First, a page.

The fair was at the biggest Shrine in town, Ushikura ginga. There were tons of booths there, with games, food, and toys. There were tons of people there, our students were really excited to see us, and Ben and I spent most of the night saying hi to teachers and students, and being shown the prizes the students won at the different games.
There was a giant stage at the shrine with singing, first they had a noh-esc performance. Then they had karaoke. Japanese people can actually sing, and karaoke isn’t just absurdly drunk people butchering the most popular songs of the day. Many people sang enka, or other lovely songs. It was surprisingly enjoyable.
I played one game. It’s a fish catching game that is at all fairs and festivals here in Japan. You get a little paper net, and you have to try to scoop up fish, or little toys up with the net. The paper gets really fragile when it’s wet, so you have to be really careful, and really quick. I was only able to scoop up the little toys, the fish were way too hard to catch. It was really fun.
There were lots of food stalls. Japanese fair food is wonderful, it’s still greasy, unhealthy like fair food all over the world, but at fairs in Japan there are actual ingredients, and vegetables in their food, instead of just unidentifiable conglomerations of meat, fat, and whatever else they can sneak in and still call it food. Ben and I had yakitori, yakisoba, miso potatoes, cotton candy, and my favorite, shaved ice.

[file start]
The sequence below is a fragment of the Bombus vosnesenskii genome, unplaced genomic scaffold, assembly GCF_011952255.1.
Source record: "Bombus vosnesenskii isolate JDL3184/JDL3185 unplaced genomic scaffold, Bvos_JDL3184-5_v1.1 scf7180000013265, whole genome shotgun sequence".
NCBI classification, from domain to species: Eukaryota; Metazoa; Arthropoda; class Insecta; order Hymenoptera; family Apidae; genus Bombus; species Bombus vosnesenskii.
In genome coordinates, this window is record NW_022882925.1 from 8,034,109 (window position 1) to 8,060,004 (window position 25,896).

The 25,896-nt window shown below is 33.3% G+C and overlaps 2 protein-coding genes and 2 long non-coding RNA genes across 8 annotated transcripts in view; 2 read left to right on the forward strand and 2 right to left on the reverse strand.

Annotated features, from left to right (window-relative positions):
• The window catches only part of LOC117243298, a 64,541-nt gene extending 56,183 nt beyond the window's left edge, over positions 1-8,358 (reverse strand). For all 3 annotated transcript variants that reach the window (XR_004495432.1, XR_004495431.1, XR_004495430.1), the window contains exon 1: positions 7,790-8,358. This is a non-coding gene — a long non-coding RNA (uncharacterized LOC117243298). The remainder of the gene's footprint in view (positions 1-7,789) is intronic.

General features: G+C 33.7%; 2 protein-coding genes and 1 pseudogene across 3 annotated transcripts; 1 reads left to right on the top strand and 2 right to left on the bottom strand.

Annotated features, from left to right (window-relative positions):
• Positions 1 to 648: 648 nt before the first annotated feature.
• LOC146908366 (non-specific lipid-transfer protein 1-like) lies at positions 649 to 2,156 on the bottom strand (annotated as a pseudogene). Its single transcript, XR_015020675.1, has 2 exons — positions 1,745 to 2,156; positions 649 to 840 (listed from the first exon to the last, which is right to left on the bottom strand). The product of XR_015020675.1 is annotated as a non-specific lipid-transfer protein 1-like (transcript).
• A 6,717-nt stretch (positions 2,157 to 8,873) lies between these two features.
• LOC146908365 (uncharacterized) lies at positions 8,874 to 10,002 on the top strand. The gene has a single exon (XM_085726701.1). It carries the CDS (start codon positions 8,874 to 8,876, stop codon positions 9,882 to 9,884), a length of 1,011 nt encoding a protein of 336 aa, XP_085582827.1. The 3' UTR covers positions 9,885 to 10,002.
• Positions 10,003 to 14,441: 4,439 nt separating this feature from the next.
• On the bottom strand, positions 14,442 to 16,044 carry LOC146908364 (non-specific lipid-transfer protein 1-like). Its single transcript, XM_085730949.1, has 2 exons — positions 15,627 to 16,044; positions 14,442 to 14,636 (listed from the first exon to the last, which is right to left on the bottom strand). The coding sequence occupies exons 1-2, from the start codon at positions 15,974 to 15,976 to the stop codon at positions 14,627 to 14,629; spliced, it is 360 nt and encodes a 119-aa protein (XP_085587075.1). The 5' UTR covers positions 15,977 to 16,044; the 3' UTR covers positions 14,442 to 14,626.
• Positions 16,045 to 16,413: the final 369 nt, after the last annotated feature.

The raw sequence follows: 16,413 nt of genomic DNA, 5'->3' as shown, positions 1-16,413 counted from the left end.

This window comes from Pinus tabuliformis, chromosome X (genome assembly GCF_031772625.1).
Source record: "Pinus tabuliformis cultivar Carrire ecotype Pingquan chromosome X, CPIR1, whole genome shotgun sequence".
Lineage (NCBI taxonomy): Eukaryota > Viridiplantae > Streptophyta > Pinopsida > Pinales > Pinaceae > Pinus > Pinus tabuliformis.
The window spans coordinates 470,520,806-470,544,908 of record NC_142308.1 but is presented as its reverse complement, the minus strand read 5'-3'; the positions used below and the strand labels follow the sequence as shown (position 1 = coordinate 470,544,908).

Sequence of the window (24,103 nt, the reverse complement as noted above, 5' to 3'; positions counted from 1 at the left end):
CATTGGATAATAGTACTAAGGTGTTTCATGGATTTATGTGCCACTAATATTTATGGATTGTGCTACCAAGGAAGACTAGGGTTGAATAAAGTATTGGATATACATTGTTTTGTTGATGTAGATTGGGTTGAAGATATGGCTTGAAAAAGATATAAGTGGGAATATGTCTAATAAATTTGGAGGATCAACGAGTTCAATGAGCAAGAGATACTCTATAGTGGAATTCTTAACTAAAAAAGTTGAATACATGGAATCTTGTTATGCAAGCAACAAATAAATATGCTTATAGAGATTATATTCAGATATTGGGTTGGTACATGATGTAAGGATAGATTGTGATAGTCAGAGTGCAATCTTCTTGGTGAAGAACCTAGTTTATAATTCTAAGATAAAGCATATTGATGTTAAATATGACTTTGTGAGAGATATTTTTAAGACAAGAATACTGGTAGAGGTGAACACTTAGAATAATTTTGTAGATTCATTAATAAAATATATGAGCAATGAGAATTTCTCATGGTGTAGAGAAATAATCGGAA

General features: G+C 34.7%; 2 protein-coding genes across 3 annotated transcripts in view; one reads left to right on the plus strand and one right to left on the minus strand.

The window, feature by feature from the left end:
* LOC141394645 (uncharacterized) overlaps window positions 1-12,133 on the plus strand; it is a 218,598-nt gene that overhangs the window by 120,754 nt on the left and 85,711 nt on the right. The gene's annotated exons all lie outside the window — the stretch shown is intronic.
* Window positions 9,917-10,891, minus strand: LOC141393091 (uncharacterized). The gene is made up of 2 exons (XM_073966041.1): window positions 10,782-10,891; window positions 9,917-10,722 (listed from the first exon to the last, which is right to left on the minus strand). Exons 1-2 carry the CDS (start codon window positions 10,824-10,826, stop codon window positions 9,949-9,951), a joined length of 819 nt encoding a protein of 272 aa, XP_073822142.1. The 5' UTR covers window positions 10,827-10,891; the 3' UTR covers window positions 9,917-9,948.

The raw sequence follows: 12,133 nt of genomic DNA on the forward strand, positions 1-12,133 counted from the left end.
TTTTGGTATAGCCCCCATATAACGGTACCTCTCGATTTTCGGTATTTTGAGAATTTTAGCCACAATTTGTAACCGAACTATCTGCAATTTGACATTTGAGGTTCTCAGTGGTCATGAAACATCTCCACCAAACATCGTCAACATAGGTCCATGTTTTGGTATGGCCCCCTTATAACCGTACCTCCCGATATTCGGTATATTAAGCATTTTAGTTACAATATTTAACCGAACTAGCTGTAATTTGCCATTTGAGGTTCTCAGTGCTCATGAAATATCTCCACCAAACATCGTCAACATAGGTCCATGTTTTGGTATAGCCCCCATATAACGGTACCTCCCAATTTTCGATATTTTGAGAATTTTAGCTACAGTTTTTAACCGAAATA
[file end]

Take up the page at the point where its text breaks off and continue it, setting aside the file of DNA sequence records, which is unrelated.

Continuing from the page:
I’ve mentioned this before, but shaved ice in Japan is amazing. The ice is actually shaved off a giant block, unlike at home where it’s to just be crushed. The ice is fluffy, and delicious, and when the syrup is pour over it, it actually sticks to the ice, and you get fluffy flavored ice all the way through. Sometimes they serve it with ice cream on top, or put sweetened condensed milk on it, both are popular on the green tea flavored shaved ice. My favorite is the blue Hawaiian flavor.
We felt like part of this community, and enjoyed every moment of the festival.